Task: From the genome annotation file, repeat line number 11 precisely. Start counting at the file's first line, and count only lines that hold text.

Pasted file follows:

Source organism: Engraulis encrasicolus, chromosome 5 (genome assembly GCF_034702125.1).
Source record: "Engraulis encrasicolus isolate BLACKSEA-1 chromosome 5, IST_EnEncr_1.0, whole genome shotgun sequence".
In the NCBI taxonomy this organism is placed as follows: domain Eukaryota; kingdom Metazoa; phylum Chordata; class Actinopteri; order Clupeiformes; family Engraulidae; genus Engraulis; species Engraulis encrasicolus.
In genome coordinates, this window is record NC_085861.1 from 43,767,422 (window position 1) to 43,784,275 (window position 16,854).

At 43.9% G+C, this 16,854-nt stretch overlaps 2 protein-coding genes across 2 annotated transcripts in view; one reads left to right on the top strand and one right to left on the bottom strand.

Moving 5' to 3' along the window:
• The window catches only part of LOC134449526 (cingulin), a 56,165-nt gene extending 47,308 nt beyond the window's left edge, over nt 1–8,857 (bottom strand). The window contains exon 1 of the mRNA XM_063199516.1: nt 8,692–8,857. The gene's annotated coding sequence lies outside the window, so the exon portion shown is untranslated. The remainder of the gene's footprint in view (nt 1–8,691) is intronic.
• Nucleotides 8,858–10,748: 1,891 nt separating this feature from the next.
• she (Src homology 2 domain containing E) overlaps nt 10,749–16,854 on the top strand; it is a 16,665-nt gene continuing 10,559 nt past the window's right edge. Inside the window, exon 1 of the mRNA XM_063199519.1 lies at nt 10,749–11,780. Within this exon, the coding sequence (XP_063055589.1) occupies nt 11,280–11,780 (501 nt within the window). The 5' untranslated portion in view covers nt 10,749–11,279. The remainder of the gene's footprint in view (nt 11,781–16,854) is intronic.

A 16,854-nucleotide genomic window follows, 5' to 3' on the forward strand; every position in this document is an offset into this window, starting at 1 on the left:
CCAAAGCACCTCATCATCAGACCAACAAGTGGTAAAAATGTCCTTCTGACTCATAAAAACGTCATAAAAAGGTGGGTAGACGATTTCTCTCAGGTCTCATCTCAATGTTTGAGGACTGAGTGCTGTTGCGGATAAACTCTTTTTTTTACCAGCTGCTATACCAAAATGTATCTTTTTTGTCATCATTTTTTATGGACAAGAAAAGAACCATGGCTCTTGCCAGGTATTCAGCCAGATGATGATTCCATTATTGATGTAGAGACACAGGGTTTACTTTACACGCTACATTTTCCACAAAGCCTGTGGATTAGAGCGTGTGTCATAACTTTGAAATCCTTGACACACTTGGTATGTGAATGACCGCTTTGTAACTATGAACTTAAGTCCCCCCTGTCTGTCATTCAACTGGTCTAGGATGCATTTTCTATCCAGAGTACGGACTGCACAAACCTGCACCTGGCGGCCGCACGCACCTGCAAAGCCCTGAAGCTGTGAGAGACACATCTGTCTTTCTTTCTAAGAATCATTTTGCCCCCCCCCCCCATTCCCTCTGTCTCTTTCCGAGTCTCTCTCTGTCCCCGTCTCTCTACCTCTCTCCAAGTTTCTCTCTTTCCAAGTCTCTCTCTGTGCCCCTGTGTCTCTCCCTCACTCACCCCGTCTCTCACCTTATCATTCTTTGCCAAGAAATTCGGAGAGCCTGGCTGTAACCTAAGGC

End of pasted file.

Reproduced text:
CCAAAGCACCTCATCATCAGACCAACAAGTGGTAAAAATGTCCTTCTGACTCATAAAAACGTCATAAAAAGGTGGGTAGACGATTTCTCTCAGGTCTCATCTCAATGTTTGAGGACTGAGTGCTGTTGCGGATAAACTCTTTTTTTTACCAGCTGCTATACCAAAATGTATCTTTTTTGTCATCATTTTTTATGGACAAGAAAAGAACCATGGCTCTTGCCAGGTATTCAGCCAGATGATGATTCCATTATTGATGTAGAGACACAGGGTTTACTTTACACGCTACATTTTCCACAAAGCCTGTGGATTAGAGCGTGTGTCATAACTTTGAAATCCTTGACACACTTGGTATGTGAATGACCGCTTTGTAACTATGAACTTAAGTCCCCCCTGTCTGTCATTCAACTGGTCTAGGATGCATTTTCTATCCAGAGTACGGACTGCACAAACCTGCACCTGGCGGCCGCACGCACCTGCAAAGCCCTGAAGCTGTGAGAGACACATCTGTCTTTCTTTCTAAGAATCATTTTGCCCCCCCCCCCCATTCCCTCTGTCTCTTTCCGAGTCTCTCTCTGTCCCCGTCTCTCTACCTCTCTCCAAGTTTCTCTCTTTCCAAGTCTCTCTCTGTGCCCCTGTGTCTCTCCCTCACTCACCCCGTCTCTCACCTTATCATTCTTTGCCAAGAAATTCGGAGAGCCTGGCTGTAACCTAAGGC